Each year in New Zealand around 5000 babies are born preterm. The earlier a baby is born, the greater the risk he or she has of developing brain injury. Around half of the very preterm babies will be diagnosed with cerebral palsy, an irreversible condition affecting movement and posture.
Advances in perinatal care have seen impressive increases in the survival of preterm babies, but our ability to prevent the resulting disability has sadly not kept pace. The implication of this disparity is a greater number of children with neurological or physical disability.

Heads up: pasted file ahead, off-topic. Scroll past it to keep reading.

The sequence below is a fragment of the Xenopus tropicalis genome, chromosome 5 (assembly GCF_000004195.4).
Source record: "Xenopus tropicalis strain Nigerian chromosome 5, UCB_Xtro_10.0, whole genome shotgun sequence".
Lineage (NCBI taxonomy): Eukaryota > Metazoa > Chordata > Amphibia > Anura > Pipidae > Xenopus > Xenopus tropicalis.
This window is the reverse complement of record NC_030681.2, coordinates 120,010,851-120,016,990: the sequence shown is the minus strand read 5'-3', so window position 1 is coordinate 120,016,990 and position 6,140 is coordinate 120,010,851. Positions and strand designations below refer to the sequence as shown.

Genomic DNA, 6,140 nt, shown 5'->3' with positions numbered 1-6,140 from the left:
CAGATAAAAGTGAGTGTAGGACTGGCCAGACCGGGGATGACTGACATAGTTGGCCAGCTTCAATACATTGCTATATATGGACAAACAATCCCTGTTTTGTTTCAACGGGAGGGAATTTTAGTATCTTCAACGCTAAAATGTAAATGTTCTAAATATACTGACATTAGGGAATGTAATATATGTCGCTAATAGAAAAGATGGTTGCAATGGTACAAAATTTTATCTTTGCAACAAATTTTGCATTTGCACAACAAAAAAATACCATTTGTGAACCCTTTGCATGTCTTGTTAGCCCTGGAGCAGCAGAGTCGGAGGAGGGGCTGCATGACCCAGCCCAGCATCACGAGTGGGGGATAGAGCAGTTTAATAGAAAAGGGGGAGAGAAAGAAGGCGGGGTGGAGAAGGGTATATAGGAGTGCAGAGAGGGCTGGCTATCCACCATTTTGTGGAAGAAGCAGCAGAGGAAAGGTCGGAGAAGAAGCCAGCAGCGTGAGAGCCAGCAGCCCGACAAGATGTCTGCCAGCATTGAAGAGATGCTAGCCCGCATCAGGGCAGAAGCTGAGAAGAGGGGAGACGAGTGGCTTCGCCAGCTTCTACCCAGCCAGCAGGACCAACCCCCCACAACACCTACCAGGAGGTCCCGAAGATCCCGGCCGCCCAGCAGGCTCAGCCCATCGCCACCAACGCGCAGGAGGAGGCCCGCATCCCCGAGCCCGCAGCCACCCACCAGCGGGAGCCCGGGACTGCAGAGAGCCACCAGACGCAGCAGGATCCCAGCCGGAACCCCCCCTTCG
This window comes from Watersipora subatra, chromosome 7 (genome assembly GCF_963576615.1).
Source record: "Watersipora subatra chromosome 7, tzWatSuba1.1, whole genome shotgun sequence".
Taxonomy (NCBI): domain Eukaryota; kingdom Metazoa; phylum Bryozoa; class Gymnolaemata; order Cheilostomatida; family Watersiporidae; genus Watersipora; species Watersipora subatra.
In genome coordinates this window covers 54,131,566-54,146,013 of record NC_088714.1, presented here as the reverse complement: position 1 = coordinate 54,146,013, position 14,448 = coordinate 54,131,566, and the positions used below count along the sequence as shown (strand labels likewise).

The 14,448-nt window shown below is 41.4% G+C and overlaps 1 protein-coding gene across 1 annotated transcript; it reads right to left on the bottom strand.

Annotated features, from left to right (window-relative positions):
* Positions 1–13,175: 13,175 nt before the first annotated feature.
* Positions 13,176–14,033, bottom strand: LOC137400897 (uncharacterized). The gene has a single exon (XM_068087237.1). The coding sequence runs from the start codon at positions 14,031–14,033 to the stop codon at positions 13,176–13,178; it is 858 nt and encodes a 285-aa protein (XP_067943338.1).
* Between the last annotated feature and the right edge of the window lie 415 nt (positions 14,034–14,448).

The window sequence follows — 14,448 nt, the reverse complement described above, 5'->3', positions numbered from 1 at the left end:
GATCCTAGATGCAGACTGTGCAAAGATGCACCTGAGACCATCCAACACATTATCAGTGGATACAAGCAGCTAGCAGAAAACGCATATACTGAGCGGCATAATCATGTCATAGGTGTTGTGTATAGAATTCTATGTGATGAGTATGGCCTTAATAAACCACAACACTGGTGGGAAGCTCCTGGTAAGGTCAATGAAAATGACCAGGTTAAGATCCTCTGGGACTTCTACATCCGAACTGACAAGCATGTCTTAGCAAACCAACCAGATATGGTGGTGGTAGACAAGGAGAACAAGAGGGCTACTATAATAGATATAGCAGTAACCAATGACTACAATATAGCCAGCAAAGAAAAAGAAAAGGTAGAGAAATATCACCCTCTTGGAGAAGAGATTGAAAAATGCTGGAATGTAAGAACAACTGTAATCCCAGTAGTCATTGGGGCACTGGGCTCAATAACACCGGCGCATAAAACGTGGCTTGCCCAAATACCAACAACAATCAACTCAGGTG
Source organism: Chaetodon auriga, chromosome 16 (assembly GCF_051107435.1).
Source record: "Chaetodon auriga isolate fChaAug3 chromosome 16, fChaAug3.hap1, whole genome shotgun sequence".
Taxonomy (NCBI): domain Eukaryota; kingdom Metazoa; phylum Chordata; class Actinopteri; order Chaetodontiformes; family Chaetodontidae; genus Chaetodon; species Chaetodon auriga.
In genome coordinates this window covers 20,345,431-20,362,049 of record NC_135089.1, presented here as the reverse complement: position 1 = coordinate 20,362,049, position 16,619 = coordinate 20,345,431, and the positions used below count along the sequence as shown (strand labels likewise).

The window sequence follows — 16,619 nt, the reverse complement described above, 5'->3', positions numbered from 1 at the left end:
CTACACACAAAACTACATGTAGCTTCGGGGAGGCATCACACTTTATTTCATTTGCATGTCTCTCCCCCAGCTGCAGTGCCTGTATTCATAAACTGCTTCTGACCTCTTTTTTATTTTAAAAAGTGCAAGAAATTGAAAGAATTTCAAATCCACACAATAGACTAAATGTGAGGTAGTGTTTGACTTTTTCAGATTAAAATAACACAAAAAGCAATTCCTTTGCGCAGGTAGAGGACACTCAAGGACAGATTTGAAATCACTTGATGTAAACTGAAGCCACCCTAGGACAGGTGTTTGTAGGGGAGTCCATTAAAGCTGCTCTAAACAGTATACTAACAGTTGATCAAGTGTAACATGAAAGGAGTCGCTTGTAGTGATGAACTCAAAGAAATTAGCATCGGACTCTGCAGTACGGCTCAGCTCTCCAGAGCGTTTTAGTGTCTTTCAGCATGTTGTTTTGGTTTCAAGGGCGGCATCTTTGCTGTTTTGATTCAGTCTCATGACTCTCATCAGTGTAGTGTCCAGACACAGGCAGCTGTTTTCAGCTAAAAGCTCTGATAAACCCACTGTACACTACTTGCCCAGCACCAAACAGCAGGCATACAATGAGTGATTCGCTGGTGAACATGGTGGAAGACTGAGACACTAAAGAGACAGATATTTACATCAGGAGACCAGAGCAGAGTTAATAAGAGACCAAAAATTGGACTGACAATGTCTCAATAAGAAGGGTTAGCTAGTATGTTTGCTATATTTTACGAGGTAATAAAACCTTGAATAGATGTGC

Associate Professor Mhoyra Fraser has been awarded a Cure Kids grant to investigate what happens in the fetal or newborn brain when it experiences oxygen deprivation. Earlier studies have shown that specialised cells known as oligodendrocytes are damaged during an insult to the brain. These cells insulate neurons, allowing them to receive and transmit messages. If they can be preserved, it may be possible to prevent or even reverse preterm brain injury.
In a preclinical model, Fraser and her team are examining the effects of an intranasal therapy on the survival and proliferation of these oligodendrocytes. The team will use immunostaining to detect the number of these specialised cells as well as their stage of development.
This study represents an important stage of the treatment’s lifecycle, and hopefully, within time, will be an effective treatment for vulnerable preterm babies.